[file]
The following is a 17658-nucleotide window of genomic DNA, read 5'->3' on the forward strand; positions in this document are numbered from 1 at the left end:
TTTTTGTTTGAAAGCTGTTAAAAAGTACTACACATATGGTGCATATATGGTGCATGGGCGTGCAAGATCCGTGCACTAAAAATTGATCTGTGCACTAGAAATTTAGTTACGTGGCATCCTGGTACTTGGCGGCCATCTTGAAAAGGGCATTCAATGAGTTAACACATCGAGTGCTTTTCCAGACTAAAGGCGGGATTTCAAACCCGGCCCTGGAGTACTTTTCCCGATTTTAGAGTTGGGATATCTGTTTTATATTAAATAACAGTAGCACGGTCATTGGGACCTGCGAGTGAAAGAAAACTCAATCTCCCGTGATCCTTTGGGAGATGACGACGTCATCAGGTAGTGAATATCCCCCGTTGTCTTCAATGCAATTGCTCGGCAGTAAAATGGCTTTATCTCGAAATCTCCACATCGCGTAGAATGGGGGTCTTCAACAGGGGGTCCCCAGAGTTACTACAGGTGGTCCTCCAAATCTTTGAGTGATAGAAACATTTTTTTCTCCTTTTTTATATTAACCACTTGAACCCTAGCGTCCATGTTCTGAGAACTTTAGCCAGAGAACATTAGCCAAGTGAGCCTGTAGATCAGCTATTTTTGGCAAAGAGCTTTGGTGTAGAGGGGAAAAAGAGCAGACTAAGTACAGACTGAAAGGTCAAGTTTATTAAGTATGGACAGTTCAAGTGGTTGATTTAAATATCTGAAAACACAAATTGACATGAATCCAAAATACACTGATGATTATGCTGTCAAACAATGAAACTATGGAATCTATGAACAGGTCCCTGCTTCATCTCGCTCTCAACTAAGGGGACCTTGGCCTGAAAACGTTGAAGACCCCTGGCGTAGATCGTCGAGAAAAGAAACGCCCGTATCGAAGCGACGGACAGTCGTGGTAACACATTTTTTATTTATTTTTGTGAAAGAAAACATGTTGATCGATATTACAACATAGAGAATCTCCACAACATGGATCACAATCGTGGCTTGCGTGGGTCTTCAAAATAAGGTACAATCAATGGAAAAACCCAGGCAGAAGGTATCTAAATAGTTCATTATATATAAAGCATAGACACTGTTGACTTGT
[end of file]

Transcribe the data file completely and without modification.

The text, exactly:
The following is a 17658-nucleotide window of genomic DNA, read 5'->3' on the forward strand; positions in this document are numbered from 1 at the left end:
TTTTTGTTTGAAAGCTGTTAAAAAGTACTACACATATGGTGCATATATGGTGCATGGGCGTGCAAGATCCGTGCACTAAAAATTGATCTGTGCACTAGAAATTTAGTTACGTGGCATCCTGGTACTTGGCGGCCATCTTGAAAAGGGCATTCAATGAGTTAACACATCGAGTGCTTTTCCAGACTAAAGGCGGGATTTCAAACCCGGCCCTGGAGTACTTTTCCCGATTTTAGAGTTGGGATATCTGTTTTATATTAAATAACAGTAGCACGGTCATTGGGACCTGCGAGTGAAAGAAAACTCAATCTCCCGTGATCCTTTGGGAGATGACGACGTCATCAGGTAGTGAATATCCCCCGTTGTCTTCAATGCAATTGCTCGGCAGTAAAATGGCTTTATCTCGAAATCTCCACATCGCGTAGAATGGGGGTCTTCAACAGGGGGTCCCCAGAGTTACTACAGGTGGTCCTCCAAATCTTTGAGTGATAGAAACATTTTTTTCTCCTTTTTTATATTAACCACTTGAACCCTAGCGTCCATGTTCTGAGAACTTTAGCCAGAGAACATTAGCCAAGTGAGCCTGTAGATCAGCTATTTTTGGCAAAGAGCTTTGGTGTAGAGGGGAAAAAGAGCAGACTAAGTACAGACTGAAAGGTCAAGTTTATTAAGTATGGACAGTTCAAGTGGTTGATTTAAATATCTGAAAACACAAATTGACATGAATCCAAAATACACTGATGATTATGCTGTCAAACAATGAAACTATGGAATCTATGAACAGGTCCCTGCTTCATCTCGCTCTCAACTAAGGGGACCTTGGCCTGAAAACGTTGAAGACCCCTGGCGTAGATCGTCGAGAAAAGAAACGCCCGTATCGAAGCGACGGACAGTCGTGGTAACACATTTTTTATTTATTTTTGTGAAAGAAAACATGTTGATCGATATTACAACATAGAGAATCTCCACAACATGGATCACAATCGTGGCTTGCGTGGGTCTTCAAAATAAGGTACAATCAATGGAAAAACCCAGGCAGAAGGTATCTAAATAGTTCATTATATATAAAGCATAGACACTGTTGACTTGT